To enable hardware support for branch target mitigation in vSphere, you should apply these steps, in the order shown below:
  1. Ensure you have EVC enabled on vSphere clusters
  2. For vCenter 6.x, in case you have external PSC, update all external PSCs to the latest patches of PSC 5.5 – 6.5 
  3. Update to the latest patches of vCenter 5.5 – 6.5 
  4. Apply the latest ESXi 5.5 – 6.5 patches
  5. Apply the CPU Microcode by BIOS or alternatively by VMware patch mentioned in VMSA-2018-0004 where VMware distributes CPU Microcode. Please note, CPU Microcode distributed by BIOS is highly recommended.

An ESXi host that is running both a patched CPU microcode and a patched hypervisor will see new CPU features that were not previously available. These new features will be exposed to all Virtual Hardware Version 9+ VMs that are powered-on by that host. Because these VMs now see additional CPU features, vMotion to ESXi without the microcode or hypervisor patches applied will be prevented. There are three new CPU Features
  • IBRS
  • IBPB
These three new CPU capabilities are not known to existing EVC baselines, therefore it seems to ESXi hosts as newer CPU model and prevents vMotion migration. EVC baselines are defined in vCenter and that's the reason why vCenter patch must be applied before ESXi patch and CPU microcode update. Patched EVC on the latest vCenter Server is leveraged to temporarily mask new CPU Features until all hosts in the cluster have new CPU Microcode. This allows vMotion of VMs from unpatched to patched ESXi hosts.


You should verify it in different layers.

Hypervisor level
If you want to know if you have Intel microcode updated you can run following shell command on your ESXi host
if [ `vsish -e get /hardware/msr/pcpu/0/addr/0x00000048 2&>1 > /dev/null ;echo $?` -eq 0 ]; then echo -e "\nIntel Security Microcode Updated\n";else echo -e "\nIntel Security Microcode NOT Updated\n";fi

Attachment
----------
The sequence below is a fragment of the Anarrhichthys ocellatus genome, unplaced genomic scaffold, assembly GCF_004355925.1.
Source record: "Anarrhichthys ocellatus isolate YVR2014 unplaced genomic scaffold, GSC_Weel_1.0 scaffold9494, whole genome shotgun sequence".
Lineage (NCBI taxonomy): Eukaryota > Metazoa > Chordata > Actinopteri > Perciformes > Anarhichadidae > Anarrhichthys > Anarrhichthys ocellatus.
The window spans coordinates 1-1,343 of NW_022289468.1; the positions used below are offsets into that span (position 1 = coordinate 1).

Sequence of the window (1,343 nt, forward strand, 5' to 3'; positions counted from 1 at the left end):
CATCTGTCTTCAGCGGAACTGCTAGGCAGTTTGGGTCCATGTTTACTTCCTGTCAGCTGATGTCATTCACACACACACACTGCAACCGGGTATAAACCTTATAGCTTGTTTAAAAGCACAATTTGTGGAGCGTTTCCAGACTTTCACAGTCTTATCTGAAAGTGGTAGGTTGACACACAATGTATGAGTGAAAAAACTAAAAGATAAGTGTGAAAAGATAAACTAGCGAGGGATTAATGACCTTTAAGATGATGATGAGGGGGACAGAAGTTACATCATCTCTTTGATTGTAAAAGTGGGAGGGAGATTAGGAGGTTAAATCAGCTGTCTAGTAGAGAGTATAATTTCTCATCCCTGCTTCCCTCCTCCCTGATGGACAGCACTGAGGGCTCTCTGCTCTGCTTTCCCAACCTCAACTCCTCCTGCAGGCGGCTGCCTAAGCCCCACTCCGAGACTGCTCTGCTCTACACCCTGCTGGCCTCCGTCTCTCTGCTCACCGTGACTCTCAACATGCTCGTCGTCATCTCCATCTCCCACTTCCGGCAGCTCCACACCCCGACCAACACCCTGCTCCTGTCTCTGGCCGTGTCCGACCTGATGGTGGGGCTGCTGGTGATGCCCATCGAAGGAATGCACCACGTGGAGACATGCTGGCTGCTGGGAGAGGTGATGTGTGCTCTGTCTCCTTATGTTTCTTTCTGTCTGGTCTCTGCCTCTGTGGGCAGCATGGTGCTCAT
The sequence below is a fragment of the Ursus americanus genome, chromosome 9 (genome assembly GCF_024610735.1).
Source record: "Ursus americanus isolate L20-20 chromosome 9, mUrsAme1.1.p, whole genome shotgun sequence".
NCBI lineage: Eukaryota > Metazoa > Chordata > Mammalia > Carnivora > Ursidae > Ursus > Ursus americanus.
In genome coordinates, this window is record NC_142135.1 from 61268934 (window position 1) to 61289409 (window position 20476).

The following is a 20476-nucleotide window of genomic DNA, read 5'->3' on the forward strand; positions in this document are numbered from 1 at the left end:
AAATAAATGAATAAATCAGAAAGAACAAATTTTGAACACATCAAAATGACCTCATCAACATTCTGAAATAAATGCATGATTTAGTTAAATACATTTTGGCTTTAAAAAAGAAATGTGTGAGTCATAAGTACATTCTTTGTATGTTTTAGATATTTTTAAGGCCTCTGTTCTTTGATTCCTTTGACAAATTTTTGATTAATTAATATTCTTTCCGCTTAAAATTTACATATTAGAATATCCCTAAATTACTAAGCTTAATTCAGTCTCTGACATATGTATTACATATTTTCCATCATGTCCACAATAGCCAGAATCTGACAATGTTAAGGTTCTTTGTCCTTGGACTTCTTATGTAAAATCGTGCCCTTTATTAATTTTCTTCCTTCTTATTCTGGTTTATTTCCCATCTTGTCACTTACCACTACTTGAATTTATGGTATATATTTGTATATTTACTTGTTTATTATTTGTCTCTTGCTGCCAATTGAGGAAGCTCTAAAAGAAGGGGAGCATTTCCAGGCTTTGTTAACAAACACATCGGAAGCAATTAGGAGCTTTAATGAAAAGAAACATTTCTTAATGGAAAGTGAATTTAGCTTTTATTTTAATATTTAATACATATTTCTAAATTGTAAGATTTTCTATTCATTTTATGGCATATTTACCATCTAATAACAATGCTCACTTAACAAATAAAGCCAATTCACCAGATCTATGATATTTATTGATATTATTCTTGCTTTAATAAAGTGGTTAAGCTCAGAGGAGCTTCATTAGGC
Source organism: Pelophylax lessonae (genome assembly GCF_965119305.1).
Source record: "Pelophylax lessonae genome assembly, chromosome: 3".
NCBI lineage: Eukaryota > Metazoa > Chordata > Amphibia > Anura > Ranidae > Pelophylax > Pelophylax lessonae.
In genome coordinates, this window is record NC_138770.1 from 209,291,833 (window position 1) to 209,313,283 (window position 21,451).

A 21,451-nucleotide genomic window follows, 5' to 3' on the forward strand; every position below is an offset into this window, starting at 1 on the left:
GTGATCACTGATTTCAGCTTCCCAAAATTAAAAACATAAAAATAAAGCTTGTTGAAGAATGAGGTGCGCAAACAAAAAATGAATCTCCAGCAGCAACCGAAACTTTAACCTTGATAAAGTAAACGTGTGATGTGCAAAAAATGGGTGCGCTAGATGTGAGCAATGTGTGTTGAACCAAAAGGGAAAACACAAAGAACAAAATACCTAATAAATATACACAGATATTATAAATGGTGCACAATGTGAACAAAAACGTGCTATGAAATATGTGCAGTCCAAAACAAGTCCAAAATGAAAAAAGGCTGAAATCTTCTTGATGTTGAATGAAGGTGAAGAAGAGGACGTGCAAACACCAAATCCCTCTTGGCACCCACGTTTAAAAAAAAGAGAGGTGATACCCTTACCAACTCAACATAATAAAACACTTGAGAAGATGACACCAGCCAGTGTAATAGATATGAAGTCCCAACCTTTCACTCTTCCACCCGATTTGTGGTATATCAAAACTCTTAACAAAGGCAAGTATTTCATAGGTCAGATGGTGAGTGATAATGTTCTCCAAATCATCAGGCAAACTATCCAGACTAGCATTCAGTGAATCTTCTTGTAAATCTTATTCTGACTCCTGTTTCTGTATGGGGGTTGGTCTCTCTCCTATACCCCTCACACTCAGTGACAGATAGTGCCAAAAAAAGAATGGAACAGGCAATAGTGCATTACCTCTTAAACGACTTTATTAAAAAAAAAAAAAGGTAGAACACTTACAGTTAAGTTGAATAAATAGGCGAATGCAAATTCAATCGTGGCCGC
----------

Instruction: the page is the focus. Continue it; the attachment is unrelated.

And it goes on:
On Intel machine with microcode update, you get the output "Intel Security Microcode Updated".
On Intel machine with microcode update, you get the output "Intel Security Microcode NOT Updated".

If you want to do the same for AMD microcode following command should work
if [ $(($((`vsish -e get /hardware/cpu/cpuList/0 | grep -i EBX | head -5 | tail -1 | awk -F: '{print $2}'` & 0x00001000)) >> 12)) -eq 1 ]; then echo -e "\nAMD Security Microcode Updated\n";else echo -e "\nAMD Security Microcode NOT Updated\n";fi 
Guest OS - Linux
  • Very nice blog post with the shell script is here “How to check Linux for Spectre and Meltdown vulnerability". Please note, that if you run the shell script inside guest OS on top of update ESXi host, the script will report that CPU microcode is updated even the physical CPU microcode is vulnerable. However, the information if Guest OS is patched is still valuable.
Guest OS - Microsoft Windows


Intel official response is available here
Intel Analysis of Speculative Execution Side Channels is available here

DELL official responseMeltdown and Spectre Vulnerabilities
DELL KB article with technical information:

HP response I have found so far: Resources to help mitigate Speculative Execution vulnerability in Intel and other processors
HP Support Customer Bulletina00039267en_us
Hewlett Packard Enterprise Product Security Vulnerability Alerts

RedHat: Kernel Side-Channel Attacks - CVE-2017-5754 CVE-2017-5753 CVE-2017-5715

FreeBSD: How to patch Meltdown and Spectre vulnerabilities on FreeBSD

If you know links to other or better server vendors responses, please leave it in comments.

Hope this article is helpful. And as always, if you see some wrong information or you just have a question or some other experience, do not hesitate to write the comment. I will try to update this article in case something new is available.



Darren said...

The link in "Check VMware KB 52345." is actually just "http://www.processors impacted by intel microcode sightings"

David Pasek said...

Thanks Daren. The link should be fixed now.